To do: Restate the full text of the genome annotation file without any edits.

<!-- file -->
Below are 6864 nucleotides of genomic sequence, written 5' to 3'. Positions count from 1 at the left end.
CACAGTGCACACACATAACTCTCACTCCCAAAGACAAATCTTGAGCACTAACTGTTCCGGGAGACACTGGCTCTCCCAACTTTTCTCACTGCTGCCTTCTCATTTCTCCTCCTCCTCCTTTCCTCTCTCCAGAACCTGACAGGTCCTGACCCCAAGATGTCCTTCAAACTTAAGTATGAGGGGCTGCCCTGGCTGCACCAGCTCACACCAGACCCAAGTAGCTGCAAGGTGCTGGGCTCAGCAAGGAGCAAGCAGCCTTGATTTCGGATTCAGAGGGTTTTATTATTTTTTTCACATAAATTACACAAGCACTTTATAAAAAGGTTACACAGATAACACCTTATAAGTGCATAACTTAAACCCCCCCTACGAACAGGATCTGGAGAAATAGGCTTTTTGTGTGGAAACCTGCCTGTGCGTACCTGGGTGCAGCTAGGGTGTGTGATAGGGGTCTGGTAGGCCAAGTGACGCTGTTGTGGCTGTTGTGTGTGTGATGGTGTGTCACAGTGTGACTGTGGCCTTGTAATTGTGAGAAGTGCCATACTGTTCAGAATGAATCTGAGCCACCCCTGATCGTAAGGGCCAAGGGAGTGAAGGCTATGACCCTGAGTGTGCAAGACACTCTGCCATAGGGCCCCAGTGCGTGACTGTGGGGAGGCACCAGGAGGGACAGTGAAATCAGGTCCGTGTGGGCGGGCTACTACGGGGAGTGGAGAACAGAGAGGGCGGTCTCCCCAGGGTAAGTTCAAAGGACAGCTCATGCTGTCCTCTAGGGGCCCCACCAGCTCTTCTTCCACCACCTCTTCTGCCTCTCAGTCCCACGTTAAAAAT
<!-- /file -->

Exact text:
Below are 6864 nucleotides of genomic sequence, written 5' to 3'. Positions count from 1 at the left end.
CACAGTGCACACACATAACTCTCACTCCCAAAGACAAATCTTGAGCACTAACTGTTCCGGGAGACACTGGCTCTCCCAACTTTTCTCACTGCTGCCTTCTCATTTCTCCTCCTCCTCCTTTCCTCTCTCCAGAACCTGACAGGTCCTGACCCCAAGATGTCCTTCAAACTTAAGTATGAGGGGCTGCCCTGGCTGCACCAGCTCACACCAGACCCAAGTAGCTGCAAGGTGCTGGGCTCAGCAAGGAGCAAGCAGCCTTGATTTCGGATTCAGAGGGTTTTATTATTTTTTTCACATAAATTACACAAGCACTTTATAAAAAGGTTACACAGATAACACCTTATAAGTGCATAACTTAAACCCCCCCTACGAACAGGATCTGGAGAAATAGGCTTTTTGTGTGGAAACCTGCCTGTGCGTACCTGGGTGCAGCTAGGGTGTGTGATAGGGGTCTGGTAGGCCAAGTGACGCTGTTGTGGCTGTTGTGTGTGTGATGGTGTGTCACAGTGTGACTGTGGCCTTGTAATTGTGAGAAGTGCCATACTGTTCAGAATGAATCTGAGCCACCCCTGATCGTAAGGGCCAAGGGAGTGAAGGCTATGACCCTGAGTGTGCAAGACACTCTGCCATAGGGCCCCAGTGCGTGACTGTGGGGAGGCACCAGGAGGGACAGTGAAATCAGGTCCGTGTGGGCGGGCTACTACGGGGAGTGGAGAACAGAGAGGGCGGTCTCCCCAGGGTAAGTTCAAAGGACAGCTCATGCTGTCCTCTAGGGGCCCCACCAGCTCTTCTTCCACCACCTCTTCTGCCTCTCAGTCCCACGTTAAAAAT